Caixin
Mar 07, 2019 07:46 PM
FINANCE

MSCI Says China Stocks Approaching Overseas Stake Limit Will Be Cut From Indexes

A brokerage office in Chendgu, Sichuan, March 6, 2019. Photo: VCG
A brokerage office in Chendgu, Sichuan, March 6, 2019. Photo: VCG

Global index compiler MSCI Inc. said listed companies approaching the overseas ownership limit would have their A-shares removed from its China indexes or have their weighting cut, citing “investability” issues.

The announcement came one day after Shenzhen-listed Han's Laser Technology Industry Group Co. Ltd., a manufacturer of laser products, was cut off from foreign investors as it approached the 30% upper limit for overseas ownership of listed companies set up by the Chinese regulators.

“In light of potential investability issue for investors due to low foreign room which impacts Stock Connect accessibility,” MSCI said in separate statements it made on Thursday, the index compiler would remove Han's Laser from its MSCI Global Investable Market Indexes and MSCI China All Share Indexes starting March 11. For similar reasons, MSCI will also cut the inclusion factor of Midea Group Co. Ltd., a home compliance giant, in the two indexes.

MSCI said it will “further clarify the treatment of Stock Connect securities with low foreign room as soon as practicable.”

Mainland blue-chips including Han’s Laser, Midea Group and Shanghai International Airport Co. Ltd. have seen unprecedented amounts of their stock purchased by overseas investors since the start of 2018, as sentiment has been boosted by recent financial opening-up measures, eased trading restrictions and MSCI’s decision to significantly boost the weighting of A-shares in its global benchmark indexes last week.

In the first two months of 2019, global investors bought more than a net 120 billion yuan ($17.8 billion) in mainland shares though the Stock Connect, a strong start considering that the figure was 300 billion yuan for all of 2018.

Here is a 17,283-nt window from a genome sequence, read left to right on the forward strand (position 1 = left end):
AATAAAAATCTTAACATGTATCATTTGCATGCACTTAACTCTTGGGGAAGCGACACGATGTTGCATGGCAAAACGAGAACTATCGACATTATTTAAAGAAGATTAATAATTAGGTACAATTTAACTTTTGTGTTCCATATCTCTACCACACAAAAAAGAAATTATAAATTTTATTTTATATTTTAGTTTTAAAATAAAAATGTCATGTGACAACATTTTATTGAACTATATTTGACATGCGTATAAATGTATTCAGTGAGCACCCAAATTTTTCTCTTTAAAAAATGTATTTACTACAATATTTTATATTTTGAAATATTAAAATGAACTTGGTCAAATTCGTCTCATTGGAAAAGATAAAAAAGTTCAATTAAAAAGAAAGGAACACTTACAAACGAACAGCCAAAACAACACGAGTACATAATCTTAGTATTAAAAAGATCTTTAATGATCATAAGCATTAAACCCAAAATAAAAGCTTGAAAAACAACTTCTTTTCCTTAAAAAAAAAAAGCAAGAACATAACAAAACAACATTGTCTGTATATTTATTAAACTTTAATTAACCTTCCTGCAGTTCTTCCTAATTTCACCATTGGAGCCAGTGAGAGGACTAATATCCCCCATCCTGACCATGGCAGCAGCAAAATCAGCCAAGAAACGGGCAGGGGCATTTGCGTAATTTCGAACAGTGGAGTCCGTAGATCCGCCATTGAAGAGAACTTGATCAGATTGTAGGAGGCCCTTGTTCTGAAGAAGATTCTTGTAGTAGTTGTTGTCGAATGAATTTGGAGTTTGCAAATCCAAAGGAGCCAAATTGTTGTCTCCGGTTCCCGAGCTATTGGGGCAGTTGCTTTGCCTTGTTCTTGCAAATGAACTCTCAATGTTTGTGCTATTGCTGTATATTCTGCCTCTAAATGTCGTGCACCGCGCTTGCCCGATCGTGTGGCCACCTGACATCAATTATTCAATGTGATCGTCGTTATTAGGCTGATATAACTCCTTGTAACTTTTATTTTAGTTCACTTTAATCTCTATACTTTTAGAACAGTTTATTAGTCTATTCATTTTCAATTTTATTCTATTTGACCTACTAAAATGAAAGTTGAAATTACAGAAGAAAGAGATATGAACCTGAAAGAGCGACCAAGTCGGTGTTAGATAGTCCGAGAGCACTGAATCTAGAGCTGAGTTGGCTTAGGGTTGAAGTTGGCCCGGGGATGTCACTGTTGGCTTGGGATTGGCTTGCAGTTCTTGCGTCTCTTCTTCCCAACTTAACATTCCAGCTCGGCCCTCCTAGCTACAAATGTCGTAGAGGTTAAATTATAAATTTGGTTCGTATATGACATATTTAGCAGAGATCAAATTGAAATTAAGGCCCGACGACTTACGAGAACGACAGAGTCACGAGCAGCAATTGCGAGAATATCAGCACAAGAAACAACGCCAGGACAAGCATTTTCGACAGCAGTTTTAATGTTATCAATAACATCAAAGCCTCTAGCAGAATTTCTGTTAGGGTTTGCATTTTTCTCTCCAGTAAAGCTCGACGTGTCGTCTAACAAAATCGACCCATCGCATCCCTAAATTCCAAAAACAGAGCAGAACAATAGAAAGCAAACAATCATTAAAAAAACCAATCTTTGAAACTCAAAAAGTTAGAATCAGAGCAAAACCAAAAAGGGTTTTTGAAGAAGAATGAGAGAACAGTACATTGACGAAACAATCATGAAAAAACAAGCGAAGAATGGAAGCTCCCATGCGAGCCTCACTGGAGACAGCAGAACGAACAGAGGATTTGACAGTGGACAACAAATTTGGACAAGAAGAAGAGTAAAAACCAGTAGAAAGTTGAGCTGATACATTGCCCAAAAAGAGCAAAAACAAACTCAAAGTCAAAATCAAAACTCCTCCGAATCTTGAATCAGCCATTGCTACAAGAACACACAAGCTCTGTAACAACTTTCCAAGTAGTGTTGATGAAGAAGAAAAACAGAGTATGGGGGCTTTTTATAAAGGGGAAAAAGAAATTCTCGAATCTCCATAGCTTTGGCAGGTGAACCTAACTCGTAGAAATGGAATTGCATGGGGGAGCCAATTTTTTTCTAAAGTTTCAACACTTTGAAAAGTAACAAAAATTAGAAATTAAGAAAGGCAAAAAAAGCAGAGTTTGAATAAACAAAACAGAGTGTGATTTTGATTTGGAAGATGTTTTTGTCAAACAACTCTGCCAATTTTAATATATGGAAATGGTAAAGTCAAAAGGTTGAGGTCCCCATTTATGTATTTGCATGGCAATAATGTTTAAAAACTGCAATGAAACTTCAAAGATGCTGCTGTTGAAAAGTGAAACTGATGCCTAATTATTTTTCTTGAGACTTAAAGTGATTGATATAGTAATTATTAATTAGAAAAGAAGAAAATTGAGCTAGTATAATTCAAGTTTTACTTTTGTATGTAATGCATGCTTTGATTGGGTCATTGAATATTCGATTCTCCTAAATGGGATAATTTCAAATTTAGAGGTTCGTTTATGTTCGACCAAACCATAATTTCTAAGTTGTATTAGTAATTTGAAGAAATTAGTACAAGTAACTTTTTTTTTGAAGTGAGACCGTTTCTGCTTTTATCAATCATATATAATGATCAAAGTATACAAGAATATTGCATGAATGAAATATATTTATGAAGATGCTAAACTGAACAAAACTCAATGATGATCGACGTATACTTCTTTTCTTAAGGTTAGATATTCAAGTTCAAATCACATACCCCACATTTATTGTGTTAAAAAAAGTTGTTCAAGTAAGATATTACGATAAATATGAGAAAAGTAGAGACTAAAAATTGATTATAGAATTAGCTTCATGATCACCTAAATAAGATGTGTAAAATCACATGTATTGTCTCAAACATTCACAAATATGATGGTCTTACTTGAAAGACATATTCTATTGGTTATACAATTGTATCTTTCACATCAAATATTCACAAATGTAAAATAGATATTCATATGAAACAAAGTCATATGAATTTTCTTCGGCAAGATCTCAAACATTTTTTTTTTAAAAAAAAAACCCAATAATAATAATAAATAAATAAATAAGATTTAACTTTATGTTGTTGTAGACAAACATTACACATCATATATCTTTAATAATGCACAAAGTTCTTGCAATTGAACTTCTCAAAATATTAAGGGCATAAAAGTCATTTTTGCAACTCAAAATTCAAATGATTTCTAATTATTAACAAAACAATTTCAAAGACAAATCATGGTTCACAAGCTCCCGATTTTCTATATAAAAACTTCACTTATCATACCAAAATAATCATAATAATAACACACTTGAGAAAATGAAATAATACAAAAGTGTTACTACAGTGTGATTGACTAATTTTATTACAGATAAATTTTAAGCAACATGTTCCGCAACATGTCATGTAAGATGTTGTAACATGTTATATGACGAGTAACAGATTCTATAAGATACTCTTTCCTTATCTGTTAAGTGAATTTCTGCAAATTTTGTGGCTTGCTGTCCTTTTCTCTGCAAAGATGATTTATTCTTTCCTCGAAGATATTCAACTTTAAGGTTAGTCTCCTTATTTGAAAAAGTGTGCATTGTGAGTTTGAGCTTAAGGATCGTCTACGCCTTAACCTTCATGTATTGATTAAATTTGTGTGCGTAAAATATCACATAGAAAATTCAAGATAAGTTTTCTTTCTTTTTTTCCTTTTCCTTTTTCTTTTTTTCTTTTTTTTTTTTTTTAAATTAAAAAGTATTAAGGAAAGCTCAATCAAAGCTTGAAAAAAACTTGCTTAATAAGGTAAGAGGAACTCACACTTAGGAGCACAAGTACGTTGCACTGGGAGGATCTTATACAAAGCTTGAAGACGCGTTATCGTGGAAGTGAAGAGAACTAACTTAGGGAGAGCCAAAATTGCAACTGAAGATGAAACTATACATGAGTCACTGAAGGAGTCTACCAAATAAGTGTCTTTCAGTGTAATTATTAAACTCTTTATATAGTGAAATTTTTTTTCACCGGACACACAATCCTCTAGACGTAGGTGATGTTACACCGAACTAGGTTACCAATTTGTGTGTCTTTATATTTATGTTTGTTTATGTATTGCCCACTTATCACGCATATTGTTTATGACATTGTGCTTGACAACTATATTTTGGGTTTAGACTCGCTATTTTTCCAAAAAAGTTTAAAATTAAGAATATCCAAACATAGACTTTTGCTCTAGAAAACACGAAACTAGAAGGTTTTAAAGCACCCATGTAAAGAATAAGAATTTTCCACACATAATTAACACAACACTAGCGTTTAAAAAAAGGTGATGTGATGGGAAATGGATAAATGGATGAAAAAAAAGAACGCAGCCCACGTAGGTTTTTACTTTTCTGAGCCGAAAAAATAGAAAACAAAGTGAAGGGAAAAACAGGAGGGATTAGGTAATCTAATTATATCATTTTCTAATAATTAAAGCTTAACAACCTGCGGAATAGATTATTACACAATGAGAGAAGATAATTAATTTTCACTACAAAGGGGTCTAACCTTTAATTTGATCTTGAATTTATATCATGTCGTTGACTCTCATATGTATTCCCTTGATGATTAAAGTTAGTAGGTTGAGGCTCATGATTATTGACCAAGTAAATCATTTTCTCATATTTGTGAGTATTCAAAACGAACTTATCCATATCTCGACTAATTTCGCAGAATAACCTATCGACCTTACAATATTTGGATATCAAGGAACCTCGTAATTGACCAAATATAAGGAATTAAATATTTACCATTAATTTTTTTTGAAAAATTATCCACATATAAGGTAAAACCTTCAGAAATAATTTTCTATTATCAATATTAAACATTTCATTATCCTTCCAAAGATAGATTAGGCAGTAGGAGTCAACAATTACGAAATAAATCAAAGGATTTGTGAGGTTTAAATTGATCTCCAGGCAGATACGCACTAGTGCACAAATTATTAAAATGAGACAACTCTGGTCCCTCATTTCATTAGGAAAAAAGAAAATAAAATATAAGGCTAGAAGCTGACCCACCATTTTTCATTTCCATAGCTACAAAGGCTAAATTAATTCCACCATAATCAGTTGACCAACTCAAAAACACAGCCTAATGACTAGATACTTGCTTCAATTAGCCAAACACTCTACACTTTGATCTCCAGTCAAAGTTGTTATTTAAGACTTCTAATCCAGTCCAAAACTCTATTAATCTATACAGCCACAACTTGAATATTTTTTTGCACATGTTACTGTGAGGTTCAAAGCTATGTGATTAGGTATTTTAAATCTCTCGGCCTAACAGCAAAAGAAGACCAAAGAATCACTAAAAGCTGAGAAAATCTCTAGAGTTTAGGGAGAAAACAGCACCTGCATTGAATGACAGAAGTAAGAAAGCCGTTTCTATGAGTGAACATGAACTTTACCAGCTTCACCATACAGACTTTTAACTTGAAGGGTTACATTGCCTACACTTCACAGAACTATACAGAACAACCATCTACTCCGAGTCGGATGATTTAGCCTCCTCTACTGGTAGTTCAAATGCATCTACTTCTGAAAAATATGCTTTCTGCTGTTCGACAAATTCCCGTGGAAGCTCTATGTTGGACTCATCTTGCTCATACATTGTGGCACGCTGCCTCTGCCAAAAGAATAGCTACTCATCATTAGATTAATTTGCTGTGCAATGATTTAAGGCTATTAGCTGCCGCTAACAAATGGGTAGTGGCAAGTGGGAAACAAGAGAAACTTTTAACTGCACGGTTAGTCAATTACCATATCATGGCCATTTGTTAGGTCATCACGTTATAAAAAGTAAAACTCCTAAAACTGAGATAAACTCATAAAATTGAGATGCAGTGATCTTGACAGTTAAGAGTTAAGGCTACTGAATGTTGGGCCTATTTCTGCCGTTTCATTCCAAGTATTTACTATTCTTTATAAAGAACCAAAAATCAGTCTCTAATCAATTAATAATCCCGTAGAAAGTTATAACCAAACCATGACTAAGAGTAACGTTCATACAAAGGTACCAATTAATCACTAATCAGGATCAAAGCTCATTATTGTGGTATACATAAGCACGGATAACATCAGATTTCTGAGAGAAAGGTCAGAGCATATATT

Analysts said the 30% purchase limit will impact future inflows from overseas investors, but the problem will only be significant when it comes to the small number of shares that are very popular.

“Some 50 top-weighted stocks have received nearly half of the net inflows from foreign investors this year, so we have started to see that some of the shares are now reaching the purchase limit,” said Gao Ting, head of China strategy at UBS Securities, at a telephone conference on Thursday. “If this situation continues to appear, I think it will be necessary to have more talks about easing the restriction.”

Ethan Wang, head of investment strategy at Standard Chartered China, said that the 30% restriction might trigger a hunt for other quality stocks in the mainland market, and lift the overall demand for A-shares among overseas investors. Wendy Liu, head of China equity strategy at UBS, echoed the view that the market may see overseas investors broadening the pool of A-shares they invest in as some preferred names hit ownership limits.

Under the current regulations of the Chinese Securities Regulatory Commission (CSRC) and the Shanghai and Shenzhen exchanges, overseas ownership of any listed Chinese company cannot exceed 30%, and buying of stocks through the Hong Kong Stock Connect programs is halted after ownership reaches 28%. China set the ceiling on overseas stakes of a single mainland stock at an initial 20% in 2002, and later raised it to 30% for investors under the Qualified Foreign Institutional Investor (QFII) program in 2012. The limitation was adopted by the Stock Connect in 2014.

Internationally speaking, such limitations have been gradually scrapped in developed markets such as Taiwan and South Korea, during the process of market reform and opening-up.

Luring overseas investment is at the top of the agenda for financial policymakers this year, with policies to open up the domestic market coming thick and fast. In January, regulators doubled the investment limit for participants in the QFII program to $300 billion. It also approved Swiss Bank UBS Group to be the first foreign financial institution to hold a majority stake in a mainland securities joint venture.

CSRC Vice Chairman Fang Xinghai said in January that he expected an increase of roughly 600 billion yuan in overseas investments in mainland stocks in 2019, nearly double the 2018 increase.

Contact reporter Leng Cheng (chengleng@caixin.com)

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